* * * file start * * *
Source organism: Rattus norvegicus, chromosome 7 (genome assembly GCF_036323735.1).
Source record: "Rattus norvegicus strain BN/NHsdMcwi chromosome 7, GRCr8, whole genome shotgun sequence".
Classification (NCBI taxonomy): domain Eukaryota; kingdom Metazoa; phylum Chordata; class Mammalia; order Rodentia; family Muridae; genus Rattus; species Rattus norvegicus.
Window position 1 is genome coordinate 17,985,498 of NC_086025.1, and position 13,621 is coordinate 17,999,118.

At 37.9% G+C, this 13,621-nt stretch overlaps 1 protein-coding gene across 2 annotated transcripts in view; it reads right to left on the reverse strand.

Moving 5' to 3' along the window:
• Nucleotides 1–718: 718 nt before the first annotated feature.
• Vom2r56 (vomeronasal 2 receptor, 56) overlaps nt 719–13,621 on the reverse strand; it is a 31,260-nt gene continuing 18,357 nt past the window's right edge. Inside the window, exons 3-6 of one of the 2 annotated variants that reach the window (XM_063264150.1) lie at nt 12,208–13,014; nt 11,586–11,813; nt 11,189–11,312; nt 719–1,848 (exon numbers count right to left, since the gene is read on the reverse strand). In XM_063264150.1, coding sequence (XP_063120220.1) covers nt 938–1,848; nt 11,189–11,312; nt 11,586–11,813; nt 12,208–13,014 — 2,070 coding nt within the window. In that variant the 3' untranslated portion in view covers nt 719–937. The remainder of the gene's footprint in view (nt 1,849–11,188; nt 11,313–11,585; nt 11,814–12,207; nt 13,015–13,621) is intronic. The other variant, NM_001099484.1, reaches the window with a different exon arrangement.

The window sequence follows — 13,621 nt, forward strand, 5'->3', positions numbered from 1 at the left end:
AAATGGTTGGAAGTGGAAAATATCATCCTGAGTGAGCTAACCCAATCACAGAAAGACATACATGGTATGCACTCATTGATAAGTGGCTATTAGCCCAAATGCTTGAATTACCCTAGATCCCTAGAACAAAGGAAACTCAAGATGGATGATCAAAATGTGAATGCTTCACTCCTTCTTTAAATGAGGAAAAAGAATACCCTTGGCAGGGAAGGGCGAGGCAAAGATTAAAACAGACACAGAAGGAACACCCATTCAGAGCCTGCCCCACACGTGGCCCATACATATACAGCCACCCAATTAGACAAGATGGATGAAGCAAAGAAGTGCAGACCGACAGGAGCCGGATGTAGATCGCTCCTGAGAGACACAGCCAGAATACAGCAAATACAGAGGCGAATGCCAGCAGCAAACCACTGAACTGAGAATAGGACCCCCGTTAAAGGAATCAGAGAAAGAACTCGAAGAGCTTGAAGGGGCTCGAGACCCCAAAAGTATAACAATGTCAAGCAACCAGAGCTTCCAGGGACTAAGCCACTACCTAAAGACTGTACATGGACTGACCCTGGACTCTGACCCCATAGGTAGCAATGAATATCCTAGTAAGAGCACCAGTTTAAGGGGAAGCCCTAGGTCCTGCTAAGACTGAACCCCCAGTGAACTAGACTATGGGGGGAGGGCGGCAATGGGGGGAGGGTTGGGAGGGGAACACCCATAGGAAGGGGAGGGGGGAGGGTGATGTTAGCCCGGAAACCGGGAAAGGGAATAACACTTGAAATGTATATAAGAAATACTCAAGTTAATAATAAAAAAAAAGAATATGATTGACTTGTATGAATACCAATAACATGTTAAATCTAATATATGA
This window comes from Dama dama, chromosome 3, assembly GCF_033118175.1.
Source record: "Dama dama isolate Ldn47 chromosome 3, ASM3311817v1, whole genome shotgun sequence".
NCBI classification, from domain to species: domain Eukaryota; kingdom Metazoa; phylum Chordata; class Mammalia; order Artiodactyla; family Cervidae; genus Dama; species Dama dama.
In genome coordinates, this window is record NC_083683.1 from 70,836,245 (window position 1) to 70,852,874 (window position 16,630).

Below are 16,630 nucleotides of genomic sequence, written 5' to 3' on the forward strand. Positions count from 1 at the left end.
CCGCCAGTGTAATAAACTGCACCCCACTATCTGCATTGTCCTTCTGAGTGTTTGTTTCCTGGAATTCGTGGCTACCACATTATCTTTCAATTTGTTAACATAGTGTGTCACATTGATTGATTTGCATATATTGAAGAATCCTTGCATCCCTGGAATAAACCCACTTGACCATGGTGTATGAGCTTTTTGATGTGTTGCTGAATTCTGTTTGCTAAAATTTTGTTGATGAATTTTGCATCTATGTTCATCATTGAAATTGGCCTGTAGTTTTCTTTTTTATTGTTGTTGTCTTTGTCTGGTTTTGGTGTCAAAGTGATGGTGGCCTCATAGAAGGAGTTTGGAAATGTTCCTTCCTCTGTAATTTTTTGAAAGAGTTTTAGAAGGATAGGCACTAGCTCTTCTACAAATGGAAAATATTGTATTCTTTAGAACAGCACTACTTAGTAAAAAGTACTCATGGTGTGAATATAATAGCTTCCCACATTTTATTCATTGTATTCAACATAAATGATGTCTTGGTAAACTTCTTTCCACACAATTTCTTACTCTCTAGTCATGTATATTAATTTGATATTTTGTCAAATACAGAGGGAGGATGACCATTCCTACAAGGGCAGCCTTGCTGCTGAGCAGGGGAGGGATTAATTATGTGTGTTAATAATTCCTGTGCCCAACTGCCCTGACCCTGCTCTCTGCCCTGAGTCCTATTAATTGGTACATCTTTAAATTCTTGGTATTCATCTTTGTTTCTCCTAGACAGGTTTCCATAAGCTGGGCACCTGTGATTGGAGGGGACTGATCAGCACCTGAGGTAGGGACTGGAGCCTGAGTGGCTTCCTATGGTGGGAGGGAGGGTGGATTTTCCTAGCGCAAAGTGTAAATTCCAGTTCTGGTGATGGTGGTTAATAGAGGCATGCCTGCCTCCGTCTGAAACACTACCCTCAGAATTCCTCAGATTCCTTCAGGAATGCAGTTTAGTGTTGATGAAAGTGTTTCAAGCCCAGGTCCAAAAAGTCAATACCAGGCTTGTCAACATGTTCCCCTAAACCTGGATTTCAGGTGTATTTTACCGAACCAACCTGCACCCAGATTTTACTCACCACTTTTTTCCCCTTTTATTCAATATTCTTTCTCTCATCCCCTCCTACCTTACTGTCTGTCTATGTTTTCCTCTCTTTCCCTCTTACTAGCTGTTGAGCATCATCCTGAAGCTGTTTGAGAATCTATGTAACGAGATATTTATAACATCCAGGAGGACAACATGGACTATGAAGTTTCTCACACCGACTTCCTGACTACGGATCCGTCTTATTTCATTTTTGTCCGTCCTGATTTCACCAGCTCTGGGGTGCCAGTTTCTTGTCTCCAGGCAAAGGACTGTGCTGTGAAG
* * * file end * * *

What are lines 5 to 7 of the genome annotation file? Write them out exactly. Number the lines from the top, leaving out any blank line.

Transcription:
At 37.9% G+C, this 13,621-nt stretch overlaps 1 protein-coding gene across 2 annotated transcripts in view; it reads right to left on the reverse strand.

Moving 5' to 3' along the window:
• Nucleotides 1–718: 718 nt before the first annotated feature.